Standards for Nurse Anesthesia Practice
Standard I -

•   Perform a thorough and complete
    preanesthesia assessment.
•   Interpretation
    The responsibility for the care of the patient
     begins with the pre-anesthetic assessment.
     Except in emergency situations, the CRNA has
     an obligation to complete a thorough
     evaluation and determine that relevant tests
     have been obtained and reviewed.
Preanesthesia Assessment:

•   Become familiar with the present surgical
    illness
•   Identify co-existing medical conditions
•   Establish a CRNA-patient relationship
•   Develop anesthetic management plan
       Preanesthesia Assessment
•   Review of systems
•   Current diagnosis
•   Pertinent lab data
•   Pertinent physical examination findings
•   Allergies/sensitivities
•   Airway Assessment
•   Surgical/anesthesia history
•   Medication history
•   Social history
•   Family problems with anesthesia
•   Other
Review of Systems

•   Use what you already know
•   Texts for Foundations I
•   AANA Pre-Anesthesia Questionnaire
Patient History:

•   General state of well-being
•   Daily activity level
•   The patient’s understanding of:
    •   Medical condition
    •   Coexisting medical conditions
    •   Present surgical condition
•   Review of old records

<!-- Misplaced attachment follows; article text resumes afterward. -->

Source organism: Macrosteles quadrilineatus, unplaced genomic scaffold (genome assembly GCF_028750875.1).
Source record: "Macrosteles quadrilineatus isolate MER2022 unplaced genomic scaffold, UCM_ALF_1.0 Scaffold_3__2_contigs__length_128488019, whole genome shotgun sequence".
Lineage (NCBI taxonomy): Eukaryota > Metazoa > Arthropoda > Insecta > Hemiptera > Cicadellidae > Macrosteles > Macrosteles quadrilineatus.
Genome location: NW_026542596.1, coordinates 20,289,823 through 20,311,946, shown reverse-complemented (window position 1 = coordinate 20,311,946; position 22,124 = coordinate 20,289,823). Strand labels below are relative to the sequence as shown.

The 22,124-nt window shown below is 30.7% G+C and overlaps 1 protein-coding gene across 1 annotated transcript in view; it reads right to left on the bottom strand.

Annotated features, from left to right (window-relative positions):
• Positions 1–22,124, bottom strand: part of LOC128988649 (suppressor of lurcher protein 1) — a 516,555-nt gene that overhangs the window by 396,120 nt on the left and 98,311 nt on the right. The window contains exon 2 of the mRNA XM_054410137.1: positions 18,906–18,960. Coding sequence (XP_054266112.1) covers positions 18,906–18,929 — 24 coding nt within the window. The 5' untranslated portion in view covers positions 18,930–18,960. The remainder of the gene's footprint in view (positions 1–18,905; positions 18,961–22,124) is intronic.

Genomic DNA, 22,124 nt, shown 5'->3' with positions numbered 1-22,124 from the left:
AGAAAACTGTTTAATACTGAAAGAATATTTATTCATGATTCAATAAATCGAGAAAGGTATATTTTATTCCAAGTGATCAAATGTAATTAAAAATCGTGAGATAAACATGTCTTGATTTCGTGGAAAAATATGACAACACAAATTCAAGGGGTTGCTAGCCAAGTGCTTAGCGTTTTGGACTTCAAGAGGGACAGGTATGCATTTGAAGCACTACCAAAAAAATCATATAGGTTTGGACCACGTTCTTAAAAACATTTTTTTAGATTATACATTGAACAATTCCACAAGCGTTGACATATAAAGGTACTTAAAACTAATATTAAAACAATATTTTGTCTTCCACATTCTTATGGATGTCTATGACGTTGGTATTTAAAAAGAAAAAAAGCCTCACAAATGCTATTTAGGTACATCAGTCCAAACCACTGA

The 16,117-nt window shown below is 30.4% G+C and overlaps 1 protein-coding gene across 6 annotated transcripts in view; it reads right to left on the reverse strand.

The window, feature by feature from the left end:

Present Surgical Illness:

•   Diagnostic studies
•   Presumptive diagnosis
    •   Treatments
    •   Responses to treatments
    •   Review available vital sign data
    •   Review available fluid balance data
Coexisting medical conditions:

•   Potential to complicate anesthetic
•   Evaluate in a systems approach
    •   Assess recent changes in symptoms
    •   Assess current treatment regimens
    •   Specialty consultation when needed
Medications:

•   Review medications, doses, schedules
    •   Cardiac
    •   Seizure
    •   Endocrine
    •   Anticoagulants
    •   Antidepressants
•   Decision to continue/discontinue
Allergies and drug reactions:

•   True allergic reactions
•   Non-allergic responses
    •   Adverse reactions
    •   Side effects
    •   Drug-drug interactions
True Allergic Reactions:
•   Antibiotics
•   Induction agents
    •   Propofol
    •   Rocuronium
•   Shellfish and seafood